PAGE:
Abuse is not a crime, unless the law specifically makes it a crime.  If the law doesn’t specifically say you can’t abuse, it’s perfectly legal to do whatever you want, “abusive” or otherwise (within other legal limits) to anybody,.   If there is a law against a certain kind of abuse, but there is no enforcement available for those abused and no penalty to the abuser, well, that speaks for itself.  It says “I know you are, but what am I?!!”   In that case, effectively, even though a practice is actually against the law, in reality there is no law.  If there is no law, you have the democratic government you vulnerable, helpless, pitiful chumps deserve, losers!  It’s up to us all to … oh, never mind… there must be a good reality show we can all watch to calm down…

 

 

[1]   I learned from a great and knowledgeable woman at the New York City Human Resources Administration, Department of Health, Public Engagement Unit (212-331-6266  M-Th  9am-8pm  Fri til 6:30)  that New York City has a new program, NYC Care, that provides an extensive safety net for low-income individuals who lose access to affordable health care.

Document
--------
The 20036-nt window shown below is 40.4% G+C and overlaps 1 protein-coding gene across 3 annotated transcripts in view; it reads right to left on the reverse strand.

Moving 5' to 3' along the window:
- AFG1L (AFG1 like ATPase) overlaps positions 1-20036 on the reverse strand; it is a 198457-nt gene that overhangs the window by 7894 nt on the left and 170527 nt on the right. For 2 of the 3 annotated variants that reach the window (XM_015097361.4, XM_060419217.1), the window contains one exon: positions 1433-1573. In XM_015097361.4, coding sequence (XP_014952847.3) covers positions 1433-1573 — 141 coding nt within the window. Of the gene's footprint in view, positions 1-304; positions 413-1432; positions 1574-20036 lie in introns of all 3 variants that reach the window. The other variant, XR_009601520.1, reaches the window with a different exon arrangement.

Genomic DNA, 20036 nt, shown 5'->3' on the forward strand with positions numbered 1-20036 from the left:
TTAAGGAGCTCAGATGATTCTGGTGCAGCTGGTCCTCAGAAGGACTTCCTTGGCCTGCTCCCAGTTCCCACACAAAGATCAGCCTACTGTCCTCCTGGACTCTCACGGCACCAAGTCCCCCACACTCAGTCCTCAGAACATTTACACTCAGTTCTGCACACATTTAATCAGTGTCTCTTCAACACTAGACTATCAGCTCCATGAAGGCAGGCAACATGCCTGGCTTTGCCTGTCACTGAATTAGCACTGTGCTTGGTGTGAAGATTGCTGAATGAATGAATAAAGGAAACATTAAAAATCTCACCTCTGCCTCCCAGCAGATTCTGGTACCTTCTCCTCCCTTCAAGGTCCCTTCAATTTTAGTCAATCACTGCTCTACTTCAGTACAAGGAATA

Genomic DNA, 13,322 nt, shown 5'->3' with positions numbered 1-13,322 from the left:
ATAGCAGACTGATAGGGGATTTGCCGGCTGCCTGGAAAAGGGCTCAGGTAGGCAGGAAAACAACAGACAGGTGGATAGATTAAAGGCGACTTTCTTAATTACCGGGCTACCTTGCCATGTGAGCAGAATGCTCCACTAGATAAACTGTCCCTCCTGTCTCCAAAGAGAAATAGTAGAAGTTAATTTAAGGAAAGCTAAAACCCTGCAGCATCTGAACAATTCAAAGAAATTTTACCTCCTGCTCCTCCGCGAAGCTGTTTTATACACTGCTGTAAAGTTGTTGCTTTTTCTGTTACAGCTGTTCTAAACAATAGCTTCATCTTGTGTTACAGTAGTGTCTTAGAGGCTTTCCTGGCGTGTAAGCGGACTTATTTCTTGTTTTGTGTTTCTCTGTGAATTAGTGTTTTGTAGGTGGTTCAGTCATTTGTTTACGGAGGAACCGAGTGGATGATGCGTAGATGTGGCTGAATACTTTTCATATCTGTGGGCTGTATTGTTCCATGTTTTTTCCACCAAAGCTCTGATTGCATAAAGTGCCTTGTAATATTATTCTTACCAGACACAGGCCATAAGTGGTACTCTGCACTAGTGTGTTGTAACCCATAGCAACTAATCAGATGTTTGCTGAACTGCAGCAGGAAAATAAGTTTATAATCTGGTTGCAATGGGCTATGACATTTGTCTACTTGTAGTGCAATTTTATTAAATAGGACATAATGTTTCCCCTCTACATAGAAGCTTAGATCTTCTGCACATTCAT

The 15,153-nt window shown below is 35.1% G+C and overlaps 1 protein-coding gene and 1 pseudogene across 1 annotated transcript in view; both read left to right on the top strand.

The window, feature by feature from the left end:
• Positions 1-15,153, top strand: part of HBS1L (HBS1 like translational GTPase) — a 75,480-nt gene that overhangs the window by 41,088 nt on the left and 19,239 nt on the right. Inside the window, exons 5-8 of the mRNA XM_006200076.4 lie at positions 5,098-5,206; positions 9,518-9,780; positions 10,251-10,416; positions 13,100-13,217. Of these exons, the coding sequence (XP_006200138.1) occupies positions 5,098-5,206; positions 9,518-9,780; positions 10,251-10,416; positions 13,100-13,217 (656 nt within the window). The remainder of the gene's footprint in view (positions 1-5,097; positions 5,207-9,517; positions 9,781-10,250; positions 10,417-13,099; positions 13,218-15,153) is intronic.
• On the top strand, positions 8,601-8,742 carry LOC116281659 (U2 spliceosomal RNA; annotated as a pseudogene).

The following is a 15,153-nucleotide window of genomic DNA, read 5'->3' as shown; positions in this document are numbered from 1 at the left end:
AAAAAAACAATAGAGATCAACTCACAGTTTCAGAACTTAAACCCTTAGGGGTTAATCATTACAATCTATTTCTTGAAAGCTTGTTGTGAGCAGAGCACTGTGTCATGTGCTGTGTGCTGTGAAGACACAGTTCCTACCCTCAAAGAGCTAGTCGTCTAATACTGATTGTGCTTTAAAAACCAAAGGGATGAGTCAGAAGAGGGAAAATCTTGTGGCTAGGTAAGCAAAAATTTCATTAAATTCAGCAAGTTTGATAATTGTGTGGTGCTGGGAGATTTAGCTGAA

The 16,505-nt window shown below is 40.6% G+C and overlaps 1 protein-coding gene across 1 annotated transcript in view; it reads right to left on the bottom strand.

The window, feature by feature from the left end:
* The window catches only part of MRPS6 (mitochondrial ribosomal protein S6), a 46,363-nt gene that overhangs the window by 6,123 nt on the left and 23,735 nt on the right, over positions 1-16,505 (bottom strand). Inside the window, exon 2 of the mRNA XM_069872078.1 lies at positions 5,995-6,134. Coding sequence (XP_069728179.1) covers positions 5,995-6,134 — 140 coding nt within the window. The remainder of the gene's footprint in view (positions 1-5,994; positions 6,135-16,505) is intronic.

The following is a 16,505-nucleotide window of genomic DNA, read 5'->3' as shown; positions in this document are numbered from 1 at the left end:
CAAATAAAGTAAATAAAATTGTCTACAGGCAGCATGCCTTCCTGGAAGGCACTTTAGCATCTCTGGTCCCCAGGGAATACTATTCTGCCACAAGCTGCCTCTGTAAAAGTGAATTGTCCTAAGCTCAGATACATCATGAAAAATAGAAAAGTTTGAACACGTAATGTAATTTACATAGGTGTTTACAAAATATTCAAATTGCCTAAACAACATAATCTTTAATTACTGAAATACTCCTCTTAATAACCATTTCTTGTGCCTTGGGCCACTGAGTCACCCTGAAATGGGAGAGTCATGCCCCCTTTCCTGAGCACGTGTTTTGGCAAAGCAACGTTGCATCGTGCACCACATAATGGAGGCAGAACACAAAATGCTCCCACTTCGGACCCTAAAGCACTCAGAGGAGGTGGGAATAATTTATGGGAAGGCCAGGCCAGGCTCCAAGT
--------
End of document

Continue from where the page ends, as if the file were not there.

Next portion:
This wonderful pilot program can save a lot of lives, because it provides for low cost doctor visits.  It should be well-known and well-publicized until it is.   NYC Care has a helpline at 646-NYC-CARE (692-2273).  The program is only active in the Bronx, so far, but if you go to any public hospital (Bellvue, Harlem Hospital, Jacobi, Lincoln, Montefiore)  you can enroll, at the Financial Planning or Business Office, in the low-cost, pay-as-you-go “options program”.   I will also post this as a separate piece, a public service announcement.